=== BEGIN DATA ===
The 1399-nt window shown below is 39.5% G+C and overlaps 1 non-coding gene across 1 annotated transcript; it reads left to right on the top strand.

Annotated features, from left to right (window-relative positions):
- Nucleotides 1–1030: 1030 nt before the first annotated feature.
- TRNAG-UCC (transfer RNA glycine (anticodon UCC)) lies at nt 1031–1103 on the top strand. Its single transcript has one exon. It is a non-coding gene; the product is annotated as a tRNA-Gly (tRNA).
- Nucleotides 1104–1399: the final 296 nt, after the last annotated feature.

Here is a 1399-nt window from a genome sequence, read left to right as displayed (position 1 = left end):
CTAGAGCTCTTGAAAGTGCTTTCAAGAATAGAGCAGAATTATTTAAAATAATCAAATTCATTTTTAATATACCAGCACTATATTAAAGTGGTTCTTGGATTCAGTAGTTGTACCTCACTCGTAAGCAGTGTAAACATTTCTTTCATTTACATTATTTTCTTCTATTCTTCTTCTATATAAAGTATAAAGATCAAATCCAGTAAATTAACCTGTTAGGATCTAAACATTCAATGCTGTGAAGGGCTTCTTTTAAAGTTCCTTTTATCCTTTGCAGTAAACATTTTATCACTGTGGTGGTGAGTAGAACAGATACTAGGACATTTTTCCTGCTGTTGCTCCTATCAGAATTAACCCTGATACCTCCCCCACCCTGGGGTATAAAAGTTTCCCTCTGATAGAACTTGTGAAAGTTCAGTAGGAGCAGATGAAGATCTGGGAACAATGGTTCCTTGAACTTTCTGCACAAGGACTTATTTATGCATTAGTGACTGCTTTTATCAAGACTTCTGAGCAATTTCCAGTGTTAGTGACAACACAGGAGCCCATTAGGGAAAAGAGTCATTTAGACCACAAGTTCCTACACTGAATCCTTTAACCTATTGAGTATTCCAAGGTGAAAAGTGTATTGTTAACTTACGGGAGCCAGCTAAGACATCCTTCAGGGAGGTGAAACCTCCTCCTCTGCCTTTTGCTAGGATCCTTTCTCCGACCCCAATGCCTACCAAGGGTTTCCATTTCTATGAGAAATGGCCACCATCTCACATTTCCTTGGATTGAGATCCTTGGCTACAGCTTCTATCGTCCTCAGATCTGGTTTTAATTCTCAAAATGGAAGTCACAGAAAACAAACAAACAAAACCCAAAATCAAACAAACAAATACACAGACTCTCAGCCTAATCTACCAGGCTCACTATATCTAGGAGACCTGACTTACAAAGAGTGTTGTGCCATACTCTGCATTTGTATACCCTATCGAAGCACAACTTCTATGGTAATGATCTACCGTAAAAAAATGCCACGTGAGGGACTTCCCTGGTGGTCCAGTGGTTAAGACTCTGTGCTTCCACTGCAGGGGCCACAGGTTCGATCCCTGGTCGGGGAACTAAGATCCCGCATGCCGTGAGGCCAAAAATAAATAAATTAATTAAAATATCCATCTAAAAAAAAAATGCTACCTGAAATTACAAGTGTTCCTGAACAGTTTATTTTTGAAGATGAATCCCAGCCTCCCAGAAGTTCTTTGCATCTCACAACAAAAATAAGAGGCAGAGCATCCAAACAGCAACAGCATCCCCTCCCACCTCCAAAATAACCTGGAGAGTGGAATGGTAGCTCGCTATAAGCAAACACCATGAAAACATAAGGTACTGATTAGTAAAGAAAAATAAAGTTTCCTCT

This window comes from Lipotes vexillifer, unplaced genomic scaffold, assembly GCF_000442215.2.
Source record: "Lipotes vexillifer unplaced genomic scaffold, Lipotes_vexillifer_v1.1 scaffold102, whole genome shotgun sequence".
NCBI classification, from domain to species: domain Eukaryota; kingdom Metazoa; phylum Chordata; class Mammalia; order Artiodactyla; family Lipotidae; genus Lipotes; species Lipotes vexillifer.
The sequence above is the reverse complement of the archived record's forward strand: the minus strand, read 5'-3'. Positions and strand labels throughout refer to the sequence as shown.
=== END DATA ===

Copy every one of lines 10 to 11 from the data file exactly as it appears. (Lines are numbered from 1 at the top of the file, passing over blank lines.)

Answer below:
NCBI classification, from domain to species: domain Eukaryota; kingdom Metazoa; phylum Chordata; class Mammalia; order Artiodactyla; family Lipotidae; genus Lipotes; species Lipotes vexillifer.
The sequence above is the reverse complement of the archived record's forward strand: the minus strand, read 5'-3'. Positions and strand labels throughout refer to the sequence as shown.